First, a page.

The story of the first generation of Dutch Moroccans

The story of the first generation of Dutch Moroccans

Ahmed El Maimouni

It all started with a recruitment agreement between the Netherlands and Morocco in 1969. An agreement that allowed the Netherlands to employ Moroccan men. At that time the Netherlands was in the middle of an economic boom. A time where the labour market was desperate for workers. Many men saw this as an opportunity for a better life. At the time the circumstances in Morocco were very poor. The labour market was very small and the unemployment rate very high. This was a major push factor. Many men left their families and lives behind. One of them being Ahmed el Maimouni, my grandfather.

Ahmed Maimouni

” I remembered waiting in line with five hundred other men. We were waiting to be interviewed by Dutch officials. It was a very hot day and I remembered being worried that I would dehydrate. Not because I cared about my health, but because I was worried that they would reject me if I showed a sign of sickness” This was a common concern for many men at that time. Guestworkers were traded like animals. Only strong, healthy men were selected. If you were thin, short or old you were dismissed. Ahmed shares his own experience regarding the selection process, ” I remember walking into a small room where three men were seated. As I was walking, I felt their intense gaze fixed on me. I wanted to introduce myself properly to make a good impression but as soon as I open my mouth, one of the seated men was already cutting me off. The man asked me three questions”. These three questions were the sort of questions where your answer would decide your destiny. One wrong answer and it was over. ” The man asked me if I spoke French, if I went to school and if I was married. The first two answers were easy, fortunately, I had the opportunity to go to a school where I also learned French. Around that time many people were not able to go to school due to poverty. The last question was difficult. I was already married at the time, I also had two children, but I knew that if I answered yes, I would be rejected like many others. I followed my instinct and lied. I had to leave my children and wife. I wanted to work so that I could earn money for my family. At that time money was everything, without money you were nobody. Leaving Morocco was meant to be temporary after all”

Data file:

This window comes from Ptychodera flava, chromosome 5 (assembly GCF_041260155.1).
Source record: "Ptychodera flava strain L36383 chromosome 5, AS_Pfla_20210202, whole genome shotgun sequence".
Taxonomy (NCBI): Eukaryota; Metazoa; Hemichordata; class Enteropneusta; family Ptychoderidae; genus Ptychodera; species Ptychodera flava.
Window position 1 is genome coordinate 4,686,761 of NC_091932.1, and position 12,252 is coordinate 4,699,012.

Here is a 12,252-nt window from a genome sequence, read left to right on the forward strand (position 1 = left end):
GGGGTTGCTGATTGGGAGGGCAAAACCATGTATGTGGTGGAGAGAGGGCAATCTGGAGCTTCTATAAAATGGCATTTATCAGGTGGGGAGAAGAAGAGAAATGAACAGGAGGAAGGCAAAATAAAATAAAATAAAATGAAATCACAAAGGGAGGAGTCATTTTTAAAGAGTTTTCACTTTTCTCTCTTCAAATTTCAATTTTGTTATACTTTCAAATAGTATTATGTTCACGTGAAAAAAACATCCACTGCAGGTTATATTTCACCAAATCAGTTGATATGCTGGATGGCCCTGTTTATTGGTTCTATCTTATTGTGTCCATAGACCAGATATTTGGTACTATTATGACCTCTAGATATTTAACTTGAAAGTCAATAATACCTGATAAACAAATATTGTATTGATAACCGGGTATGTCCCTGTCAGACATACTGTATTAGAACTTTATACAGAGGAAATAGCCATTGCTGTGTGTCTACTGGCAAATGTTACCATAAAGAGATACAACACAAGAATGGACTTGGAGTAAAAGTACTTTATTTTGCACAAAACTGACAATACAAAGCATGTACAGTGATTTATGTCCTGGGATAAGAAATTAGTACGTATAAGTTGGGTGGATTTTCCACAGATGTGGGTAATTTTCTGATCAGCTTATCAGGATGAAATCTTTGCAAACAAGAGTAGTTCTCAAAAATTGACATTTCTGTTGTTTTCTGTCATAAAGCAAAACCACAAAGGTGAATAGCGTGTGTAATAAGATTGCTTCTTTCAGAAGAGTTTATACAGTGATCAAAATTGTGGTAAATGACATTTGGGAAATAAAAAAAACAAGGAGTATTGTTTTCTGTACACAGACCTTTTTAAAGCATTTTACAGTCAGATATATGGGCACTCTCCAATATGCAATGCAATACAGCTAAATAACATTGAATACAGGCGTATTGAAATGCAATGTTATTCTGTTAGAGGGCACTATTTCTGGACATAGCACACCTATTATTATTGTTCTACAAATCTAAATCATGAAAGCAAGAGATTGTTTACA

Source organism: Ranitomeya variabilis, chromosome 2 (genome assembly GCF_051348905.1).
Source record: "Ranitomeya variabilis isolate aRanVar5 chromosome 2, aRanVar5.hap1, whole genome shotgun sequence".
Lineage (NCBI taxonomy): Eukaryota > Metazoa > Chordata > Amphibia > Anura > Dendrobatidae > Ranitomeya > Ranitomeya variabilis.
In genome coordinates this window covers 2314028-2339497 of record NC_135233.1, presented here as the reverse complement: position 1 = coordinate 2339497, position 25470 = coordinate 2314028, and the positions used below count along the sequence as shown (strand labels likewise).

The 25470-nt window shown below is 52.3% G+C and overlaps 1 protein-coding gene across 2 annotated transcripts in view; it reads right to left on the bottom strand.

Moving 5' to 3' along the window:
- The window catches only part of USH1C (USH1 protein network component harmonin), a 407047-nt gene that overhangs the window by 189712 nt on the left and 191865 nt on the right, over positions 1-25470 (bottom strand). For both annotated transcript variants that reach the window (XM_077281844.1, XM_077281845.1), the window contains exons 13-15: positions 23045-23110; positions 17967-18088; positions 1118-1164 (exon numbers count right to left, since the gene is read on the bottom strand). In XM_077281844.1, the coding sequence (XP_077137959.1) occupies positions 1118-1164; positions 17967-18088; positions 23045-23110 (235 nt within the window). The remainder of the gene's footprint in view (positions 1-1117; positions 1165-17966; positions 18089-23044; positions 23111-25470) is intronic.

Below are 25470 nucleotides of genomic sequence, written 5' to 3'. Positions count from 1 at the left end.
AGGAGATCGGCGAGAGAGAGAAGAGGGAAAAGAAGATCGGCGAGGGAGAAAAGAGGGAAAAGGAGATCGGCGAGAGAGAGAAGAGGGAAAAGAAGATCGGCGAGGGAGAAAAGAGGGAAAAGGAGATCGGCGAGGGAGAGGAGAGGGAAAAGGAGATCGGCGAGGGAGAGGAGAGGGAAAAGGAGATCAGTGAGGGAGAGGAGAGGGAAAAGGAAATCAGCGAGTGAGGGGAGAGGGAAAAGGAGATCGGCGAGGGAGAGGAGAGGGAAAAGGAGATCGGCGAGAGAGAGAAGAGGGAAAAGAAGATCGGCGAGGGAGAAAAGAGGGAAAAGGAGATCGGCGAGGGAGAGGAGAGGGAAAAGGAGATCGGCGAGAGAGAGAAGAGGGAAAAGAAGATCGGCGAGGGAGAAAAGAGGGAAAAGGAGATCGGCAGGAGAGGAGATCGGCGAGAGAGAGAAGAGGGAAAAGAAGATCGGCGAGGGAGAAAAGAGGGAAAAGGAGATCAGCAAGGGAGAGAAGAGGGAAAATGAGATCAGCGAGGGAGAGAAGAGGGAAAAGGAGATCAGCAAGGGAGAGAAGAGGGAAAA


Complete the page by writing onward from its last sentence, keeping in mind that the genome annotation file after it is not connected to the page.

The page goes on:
At that time moving to The Netherlands was a dream for many. The living conditions were far better than in Morocco. At least, that is what many thought. Besides the wide range of work opportunities, the living conditions for guest workers were not that better. Many lived in small shared rooms. Guest workers often worked in factories. They worked sixteen hours a day and only earned about seventy guiders a week, that is thirty-one euros now. A lot of guest workers would send money to their families back to their motherland. This went on for years, this was their way of helping their families. However, many guest workers began to miss their families, and this changed a lot.

What started as a temporary, became something permanent. Families moved to the Netherlands to reunite with their loved ones, this resulted in them staying in the Netherlands. Nothing motivated them anymore to return to their motherland. Here they were able to work and provide for themselves. Many of them lived in the beginning in caravans next to factories their husbands worked in. It was customary for the men to go to their sixteen hour job and the women to stay at home with the children. These children are the second generation of Moroccans, they are the first generation growing up In the Netherlands. The ones that embraced both Moroccan and Dutch culture. The ones who have also been responsible for the rapid growth within the Moroccan community. What first started with a group of guest workers, quickly grew into one of the largest communities in the Netherlands with now over three hundred fifty thousand people.

Ahmed’s Favorite moments of him and his family in the 1970’s

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